High Times in DC: Marijuana Decriminalized in U.S. Capital

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For anyone who believes the push for marijuana legalization is restricted to liberated states out west, it’s time to look at the nation’s capital. The Washington, D.C., City Council voted to remove harsh punishments for possession of small amounts of marijuana on March 4 by an overwhelming majority of votes. Once D.C. Mayor Vincent Gray signs the bill into law, which he’s expected to do, the punishment for holding pot in the capital city will amount to a slap on the wrist and a fine of $25.

The measure in the D.C. Council will take the teeth out of laws now on the books in the nation’s capital. As it stands, marijuana possession is punishable by fines up to $1,000 and six months in jail. Under the new law, possession will be considered a minor infraction on the level of a parking ticket but cost less, while anyone caught smoking pot in the streets will face fines up to $500 or 60 days in a D.C. jail. Council members voted ten to three in favor of decriminalizing.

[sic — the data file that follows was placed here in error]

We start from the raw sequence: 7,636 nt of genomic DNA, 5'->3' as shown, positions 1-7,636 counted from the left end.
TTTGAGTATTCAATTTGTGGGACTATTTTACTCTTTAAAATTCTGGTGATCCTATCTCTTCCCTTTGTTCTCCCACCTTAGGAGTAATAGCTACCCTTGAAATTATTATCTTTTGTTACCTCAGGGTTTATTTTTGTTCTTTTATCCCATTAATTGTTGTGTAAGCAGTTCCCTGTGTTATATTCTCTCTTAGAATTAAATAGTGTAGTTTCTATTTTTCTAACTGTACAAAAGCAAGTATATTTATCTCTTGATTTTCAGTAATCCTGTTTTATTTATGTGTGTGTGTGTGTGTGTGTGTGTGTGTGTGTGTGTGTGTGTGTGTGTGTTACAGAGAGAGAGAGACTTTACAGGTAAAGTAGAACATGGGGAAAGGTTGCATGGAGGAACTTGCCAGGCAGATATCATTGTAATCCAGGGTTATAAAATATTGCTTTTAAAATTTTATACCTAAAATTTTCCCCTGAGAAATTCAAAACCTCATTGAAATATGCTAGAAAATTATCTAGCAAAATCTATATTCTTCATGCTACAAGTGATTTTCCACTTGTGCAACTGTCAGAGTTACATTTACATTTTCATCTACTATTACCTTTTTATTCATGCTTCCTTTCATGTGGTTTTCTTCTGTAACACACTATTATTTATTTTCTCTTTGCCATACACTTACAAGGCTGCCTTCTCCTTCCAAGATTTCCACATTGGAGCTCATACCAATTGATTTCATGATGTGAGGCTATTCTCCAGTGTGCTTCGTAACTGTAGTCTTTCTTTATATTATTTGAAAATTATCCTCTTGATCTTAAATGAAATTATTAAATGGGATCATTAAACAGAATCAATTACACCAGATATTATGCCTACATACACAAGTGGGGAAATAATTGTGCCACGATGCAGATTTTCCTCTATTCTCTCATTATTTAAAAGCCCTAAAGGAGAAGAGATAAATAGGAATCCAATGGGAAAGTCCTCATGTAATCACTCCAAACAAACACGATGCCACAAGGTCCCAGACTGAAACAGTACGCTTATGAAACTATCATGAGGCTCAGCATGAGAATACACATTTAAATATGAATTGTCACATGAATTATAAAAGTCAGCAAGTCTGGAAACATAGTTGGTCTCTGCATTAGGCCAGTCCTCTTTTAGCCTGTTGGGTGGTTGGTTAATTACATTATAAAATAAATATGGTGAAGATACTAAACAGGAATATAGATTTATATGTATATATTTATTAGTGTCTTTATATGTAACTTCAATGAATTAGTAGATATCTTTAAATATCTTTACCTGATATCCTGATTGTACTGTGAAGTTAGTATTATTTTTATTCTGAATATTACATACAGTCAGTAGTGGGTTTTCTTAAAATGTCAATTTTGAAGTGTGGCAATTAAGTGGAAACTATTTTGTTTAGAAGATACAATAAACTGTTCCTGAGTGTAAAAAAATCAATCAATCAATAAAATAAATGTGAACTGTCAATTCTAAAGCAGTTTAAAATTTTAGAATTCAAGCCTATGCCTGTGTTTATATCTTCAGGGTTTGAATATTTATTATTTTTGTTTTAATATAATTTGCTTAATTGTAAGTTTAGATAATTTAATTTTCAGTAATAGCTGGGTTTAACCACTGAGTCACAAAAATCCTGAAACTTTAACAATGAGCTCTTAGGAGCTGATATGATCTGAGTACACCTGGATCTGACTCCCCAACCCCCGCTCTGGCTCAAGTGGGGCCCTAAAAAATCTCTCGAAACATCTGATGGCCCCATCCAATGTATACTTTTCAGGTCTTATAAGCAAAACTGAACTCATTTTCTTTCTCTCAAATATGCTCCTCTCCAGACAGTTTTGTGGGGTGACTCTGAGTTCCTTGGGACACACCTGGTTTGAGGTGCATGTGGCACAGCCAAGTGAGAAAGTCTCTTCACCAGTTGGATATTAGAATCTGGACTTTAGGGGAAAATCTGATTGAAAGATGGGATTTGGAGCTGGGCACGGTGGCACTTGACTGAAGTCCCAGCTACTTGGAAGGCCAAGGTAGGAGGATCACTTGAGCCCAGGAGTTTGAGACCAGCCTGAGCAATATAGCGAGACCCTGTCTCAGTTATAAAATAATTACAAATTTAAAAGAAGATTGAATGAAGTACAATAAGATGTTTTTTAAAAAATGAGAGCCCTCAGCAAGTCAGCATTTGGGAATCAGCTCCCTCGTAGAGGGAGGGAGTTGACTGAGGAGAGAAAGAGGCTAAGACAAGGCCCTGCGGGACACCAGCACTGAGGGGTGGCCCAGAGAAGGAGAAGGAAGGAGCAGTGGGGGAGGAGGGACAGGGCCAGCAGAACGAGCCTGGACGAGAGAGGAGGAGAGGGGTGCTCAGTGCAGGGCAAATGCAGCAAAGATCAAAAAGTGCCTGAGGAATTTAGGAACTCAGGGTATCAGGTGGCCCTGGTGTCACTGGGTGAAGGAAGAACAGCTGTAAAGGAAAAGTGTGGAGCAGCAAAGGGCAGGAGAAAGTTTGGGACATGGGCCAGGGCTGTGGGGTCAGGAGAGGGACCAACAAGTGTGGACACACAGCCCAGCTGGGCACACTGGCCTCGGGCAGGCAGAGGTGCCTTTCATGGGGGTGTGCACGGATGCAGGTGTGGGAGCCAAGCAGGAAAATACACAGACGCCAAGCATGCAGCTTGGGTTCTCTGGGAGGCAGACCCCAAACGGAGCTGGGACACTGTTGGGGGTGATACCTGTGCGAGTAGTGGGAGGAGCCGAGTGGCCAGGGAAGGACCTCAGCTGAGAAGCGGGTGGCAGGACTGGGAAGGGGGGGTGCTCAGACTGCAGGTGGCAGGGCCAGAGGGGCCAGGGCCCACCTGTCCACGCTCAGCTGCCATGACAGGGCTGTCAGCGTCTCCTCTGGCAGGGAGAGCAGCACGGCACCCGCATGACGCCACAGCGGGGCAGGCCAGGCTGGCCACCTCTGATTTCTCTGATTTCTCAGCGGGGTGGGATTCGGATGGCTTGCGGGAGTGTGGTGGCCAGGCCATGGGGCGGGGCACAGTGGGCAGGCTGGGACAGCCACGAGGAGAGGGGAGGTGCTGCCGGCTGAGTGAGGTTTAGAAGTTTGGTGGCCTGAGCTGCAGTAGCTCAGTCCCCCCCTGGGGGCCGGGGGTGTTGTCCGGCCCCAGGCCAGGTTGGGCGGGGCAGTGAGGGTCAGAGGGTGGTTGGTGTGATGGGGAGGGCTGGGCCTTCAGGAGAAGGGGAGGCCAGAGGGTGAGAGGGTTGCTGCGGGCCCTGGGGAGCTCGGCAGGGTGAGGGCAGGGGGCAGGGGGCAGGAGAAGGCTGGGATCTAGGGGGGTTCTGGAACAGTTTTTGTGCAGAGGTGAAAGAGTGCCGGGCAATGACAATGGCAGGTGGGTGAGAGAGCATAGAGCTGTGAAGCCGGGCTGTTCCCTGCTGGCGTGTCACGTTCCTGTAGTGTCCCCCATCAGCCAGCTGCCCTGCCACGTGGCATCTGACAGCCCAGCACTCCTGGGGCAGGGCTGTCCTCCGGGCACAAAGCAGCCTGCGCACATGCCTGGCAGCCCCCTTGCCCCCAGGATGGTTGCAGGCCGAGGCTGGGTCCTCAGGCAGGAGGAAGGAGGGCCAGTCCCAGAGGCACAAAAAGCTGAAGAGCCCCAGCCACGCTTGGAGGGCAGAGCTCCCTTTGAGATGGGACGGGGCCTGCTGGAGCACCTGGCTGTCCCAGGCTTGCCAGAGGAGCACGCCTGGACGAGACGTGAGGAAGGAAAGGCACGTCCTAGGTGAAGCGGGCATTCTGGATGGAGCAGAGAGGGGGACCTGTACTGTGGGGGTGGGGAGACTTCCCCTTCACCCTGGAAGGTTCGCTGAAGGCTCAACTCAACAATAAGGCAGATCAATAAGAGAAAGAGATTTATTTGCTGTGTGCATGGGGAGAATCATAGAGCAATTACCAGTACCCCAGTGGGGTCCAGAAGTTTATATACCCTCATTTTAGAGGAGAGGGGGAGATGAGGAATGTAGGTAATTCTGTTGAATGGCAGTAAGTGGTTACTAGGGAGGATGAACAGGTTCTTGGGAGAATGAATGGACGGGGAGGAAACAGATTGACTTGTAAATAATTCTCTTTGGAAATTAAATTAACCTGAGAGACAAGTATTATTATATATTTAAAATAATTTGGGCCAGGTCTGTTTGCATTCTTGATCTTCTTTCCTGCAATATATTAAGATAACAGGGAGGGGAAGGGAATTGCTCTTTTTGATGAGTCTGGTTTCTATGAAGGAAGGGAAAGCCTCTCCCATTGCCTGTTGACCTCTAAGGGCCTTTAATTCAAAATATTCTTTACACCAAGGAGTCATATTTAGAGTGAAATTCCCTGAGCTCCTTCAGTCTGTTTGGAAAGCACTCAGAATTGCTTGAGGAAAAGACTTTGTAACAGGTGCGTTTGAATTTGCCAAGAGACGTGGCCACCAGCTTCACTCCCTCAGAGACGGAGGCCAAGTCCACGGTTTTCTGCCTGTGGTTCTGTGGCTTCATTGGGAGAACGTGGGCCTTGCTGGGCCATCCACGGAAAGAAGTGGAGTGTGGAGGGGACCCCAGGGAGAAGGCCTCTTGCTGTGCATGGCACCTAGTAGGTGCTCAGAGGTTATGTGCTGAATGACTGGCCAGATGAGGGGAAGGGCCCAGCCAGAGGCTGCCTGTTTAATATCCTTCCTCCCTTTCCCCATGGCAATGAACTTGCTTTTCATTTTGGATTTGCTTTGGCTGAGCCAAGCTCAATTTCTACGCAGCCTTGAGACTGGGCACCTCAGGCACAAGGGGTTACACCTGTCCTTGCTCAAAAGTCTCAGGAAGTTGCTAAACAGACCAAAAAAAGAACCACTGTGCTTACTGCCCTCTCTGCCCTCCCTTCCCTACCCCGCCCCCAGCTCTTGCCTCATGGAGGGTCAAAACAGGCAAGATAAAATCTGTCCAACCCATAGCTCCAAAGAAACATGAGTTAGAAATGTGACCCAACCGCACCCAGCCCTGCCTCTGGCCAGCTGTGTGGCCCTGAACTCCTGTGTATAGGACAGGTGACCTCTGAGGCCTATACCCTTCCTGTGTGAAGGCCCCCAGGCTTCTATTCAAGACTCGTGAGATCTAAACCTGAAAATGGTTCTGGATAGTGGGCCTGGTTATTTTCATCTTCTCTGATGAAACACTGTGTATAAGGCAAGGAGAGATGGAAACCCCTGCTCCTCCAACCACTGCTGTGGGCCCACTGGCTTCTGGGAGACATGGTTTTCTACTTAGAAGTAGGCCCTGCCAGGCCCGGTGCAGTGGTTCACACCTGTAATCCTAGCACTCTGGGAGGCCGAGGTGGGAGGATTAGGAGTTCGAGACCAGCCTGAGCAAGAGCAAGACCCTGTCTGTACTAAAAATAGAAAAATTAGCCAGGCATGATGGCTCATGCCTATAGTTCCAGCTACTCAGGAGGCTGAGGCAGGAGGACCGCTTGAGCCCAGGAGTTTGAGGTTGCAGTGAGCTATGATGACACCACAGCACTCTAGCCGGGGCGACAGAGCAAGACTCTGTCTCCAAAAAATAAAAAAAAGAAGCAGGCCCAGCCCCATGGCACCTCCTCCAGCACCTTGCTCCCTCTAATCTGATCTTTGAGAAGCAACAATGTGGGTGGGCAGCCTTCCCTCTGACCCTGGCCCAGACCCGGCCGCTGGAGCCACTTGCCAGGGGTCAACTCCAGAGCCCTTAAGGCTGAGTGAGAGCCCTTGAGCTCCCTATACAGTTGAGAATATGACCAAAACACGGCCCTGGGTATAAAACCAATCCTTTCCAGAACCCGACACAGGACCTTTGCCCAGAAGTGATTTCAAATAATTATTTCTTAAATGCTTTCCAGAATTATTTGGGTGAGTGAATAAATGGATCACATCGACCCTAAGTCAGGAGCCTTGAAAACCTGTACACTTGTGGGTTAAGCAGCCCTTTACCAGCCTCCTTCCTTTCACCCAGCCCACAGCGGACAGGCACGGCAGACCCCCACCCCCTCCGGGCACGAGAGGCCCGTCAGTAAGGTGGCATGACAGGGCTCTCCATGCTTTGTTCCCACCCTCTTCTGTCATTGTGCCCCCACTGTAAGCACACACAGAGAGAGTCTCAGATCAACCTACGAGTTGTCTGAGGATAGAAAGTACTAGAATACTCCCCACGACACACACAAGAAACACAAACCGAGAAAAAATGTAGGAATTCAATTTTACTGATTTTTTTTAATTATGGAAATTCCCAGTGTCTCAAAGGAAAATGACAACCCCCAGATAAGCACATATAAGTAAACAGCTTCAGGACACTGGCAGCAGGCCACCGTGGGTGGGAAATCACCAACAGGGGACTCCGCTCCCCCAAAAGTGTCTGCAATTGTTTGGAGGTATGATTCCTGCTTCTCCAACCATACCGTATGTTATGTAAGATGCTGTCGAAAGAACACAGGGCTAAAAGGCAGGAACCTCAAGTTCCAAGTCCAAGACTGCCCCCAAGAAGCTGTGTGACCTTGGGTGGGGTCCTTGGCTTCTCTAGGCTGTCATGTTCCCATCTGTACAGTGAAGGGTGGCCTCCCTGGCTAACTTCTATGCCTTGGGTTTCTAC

Supporters of the movement to legalize marijuana rejoiced at the news, noting it marks a turn for the East Coast and stands as a powerful symbol by going into effect in the nation’s capital. Tommy Wells, the Councilman who sponsored the bill, told Reuters that the law would help move the district away “in the right direction,” i.e. away from the current policy that has police arresting over 5,000 people on pot charges annually in D.C.

On top of the waste of tax dollars and attention of the police force, the marijuana legalization debate has civil rights implications as well. African Americans are four times more likely to be arrested than Caucasians for marijuana offenses, a ratio which is even worse in Washington, D.C.

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